I read of the grotesque “celebrations” in Danderhall Miners’ Welfare and Social Club and elsewhere at the death of Margaret Thatcher, the former prime minister, lawfully elected to the post on three occasions and absent from office these 20-odd years (your report, 18 April).
I also read the statement by one worthy who claimed to have purchased a bottle of 30-year-old malt whisky, intending to keep it for the occasion, a claim echoed recently by a currently serving elected member of Fife Council.
I wonder if it occurred to any of those celebrating to pause, even briefly, and to look beyond their antics, in contemplation of the memory of David Wilkie, the taxi driver from south Wales, killed by some members of the National Union of Mineworkers’ pickets for the legal act of driving to work. These were mineworkers who chose not to join the strike there, by dropping a concrete block from a motorway bridge on to his vehicle?
Joyce McMillan (Perspective, 19 April) is correct in saying that Thatcher, in many ways, was not a Conservative; she had at least one foot in the camp of 19th-century classical liberalism. She could be very radical.
Using the word as an adjective, the real conservatives are the people like Ms McMillan: people who seem to see the 1970s as some kind of social democratic nirvana – subsidies for loss-making, state-owned industry, high taxation for everyone, universal welfare – which ended with the International Monetary Fund bailing us out.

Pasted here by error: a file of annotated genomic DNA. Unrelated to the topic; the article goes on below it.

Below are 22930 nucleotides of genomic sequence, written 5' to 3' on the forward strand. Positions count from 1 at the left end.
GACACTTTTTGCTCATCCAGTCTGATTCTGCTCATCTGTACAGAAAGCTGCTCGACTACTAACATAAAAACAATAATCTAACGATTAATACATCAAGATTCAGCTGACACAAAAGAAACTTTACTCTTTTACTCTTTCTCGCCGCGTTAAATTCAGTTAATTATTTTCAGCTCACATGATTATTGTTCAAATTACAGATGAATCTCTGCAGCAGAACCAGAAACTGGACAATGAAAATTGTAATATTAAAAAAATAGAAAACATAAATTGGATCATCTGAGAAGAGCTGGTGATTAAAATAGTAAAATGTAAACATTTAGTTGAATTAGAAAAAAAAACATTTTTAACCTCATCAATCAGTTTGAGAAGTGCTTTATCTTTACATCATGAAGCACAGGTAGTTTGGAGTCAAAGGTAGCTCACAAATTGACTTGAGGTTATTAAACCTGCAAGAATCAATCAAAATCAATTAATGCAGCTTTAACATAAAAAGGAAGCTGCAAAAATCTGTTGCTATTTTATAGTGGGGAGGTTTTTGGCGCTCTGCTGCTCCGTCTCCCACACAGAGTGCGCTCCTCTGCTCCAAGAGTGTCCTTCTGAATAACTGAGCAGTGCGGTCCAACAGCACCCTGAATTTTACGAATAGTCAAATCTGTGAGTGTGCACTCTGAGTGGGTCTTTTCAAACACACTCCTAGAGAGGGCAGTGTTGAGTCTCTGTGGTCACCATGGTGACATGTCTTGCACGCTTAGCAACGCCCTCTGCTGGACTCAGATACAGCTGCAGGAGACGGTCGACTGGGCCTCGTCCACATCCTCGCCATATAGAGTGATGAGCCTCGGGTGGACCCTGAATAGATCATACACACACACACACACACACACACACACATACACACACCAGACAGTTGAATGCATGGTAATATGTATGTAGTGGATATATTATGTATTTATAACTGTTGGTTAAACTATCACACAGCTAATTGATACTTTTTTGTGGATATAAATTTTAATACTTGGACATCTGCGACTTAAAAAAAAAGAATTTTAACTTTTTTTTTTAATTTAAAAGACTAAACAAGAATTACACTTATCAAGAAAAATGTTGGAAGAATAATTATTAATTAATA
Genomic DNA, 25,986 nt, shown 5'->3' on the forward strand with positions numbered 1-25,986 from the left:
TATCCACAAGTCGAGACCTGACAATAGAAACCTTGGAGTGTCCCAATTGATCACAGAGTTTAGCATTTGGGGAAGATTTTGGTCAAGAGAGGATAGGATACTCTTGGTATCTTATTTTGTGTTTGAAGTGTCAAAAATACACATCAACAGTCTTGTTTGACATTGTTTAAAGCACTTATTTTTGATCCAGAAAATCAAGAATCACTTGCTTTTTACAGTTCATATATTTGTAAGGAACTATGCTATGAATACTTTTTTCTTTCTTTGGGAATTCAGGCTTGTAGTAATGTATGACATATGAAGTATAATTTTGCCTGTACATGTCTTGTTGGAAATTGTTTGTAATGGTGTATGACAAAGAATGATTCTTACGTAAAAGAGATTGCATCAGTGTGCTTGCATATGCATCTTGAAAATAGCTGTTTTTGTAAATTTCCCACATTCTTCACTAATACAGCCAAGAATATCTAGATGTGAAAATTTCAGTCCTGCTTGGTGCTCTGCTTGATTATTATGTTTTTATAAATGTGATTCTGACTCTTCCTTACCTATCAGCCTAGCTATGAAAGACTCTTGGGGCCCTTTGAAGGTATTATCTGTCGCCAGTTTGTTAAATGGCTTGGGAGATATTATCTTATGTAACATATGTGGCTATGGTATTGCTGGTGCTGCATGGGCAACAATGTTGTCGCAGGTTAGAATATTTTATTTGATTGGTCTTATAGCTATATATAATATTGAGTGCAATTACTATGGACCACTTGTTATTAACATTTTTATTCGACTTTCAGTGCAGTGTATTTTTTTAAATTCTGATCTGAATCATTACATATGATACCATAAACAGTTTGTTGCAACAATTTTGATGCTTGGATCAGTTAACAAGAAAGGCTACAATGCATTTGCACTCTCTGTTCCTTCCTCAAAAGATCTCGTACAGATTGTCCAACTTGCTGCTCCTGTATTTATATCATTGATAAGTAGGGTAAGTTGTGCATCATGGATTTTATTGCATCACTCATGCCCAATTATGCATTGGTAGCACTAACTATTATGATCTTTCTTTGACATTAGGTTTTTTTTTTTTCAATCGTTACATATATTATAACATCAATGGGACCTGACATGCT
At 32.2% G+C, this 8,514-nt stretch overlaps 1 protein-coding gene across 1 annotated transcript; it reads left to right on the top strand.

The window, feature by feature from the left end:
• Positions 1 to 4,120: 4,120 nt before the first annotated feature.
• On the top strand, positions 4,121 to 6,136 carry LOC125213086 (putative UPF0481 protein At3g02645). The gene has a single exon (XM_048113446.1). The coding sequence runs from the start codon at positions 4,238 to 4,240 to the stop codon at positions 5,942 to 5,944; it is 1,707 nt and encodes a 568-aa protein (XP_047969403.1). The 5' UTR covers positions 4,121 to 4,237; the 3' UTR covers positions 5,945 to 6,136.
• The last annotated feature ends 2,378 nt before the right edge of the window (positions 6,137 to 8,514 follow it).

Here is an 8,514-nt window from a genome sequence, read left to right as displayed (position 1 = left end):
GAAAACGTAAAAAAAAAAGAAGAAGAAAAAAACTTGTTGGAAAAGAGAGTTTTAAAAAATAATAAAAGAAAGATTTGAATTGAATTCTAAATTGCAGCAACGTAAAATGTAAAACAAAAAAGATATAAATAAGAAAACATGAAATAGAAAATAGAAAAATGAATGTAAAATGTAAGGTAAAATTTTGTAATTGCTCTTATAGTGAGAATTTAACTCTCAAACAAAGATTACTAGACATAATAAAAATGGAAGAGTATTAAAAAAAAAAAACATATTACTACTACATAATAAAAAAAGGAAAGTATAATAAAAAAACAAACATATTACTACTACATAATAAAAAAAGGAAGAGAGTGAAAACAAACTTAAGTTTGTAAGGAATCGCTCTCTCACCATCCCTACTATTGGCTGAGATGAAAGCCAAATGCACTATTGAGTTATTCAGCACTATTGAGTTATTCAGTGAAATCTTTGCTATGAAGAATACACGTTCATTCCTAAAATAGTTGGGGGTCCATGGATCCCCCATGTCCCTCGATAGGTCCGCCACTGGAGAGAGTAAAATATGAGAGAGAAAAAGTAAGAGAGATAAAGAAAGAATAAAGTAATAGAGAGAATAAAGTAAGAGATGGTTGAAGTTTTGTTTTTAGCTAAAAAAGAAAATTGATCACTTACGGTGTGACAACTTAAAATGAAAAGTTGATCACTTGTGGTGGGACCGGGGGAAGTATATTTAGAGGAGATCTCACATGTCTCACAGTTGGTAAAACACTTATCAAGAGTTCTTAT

To others, the 1970s was a time when honest people, who worked hard, were clobbered by taxation – to pay for the above.
For the past week or so I have exercised restraint and suppressed my natural tendencies from dancing on the grave of Baroness Thatcher. I have ignored the cost of the quasi-state funeral and the virtual canonisation of the lady.
However, every man has a breaking point and I reached mine when I discovered that the cryptic crossword had been moved to page eight to allow for excessive coverage of a former politician’s funeral.
Does the editorial team not understand the natural order of events for their readers?
Surely everyone reads the sports pages and then jumps to page two for the cryptic crossword. Several pages into your esteemed journal is no place for our daily workout. This reader is not for turning.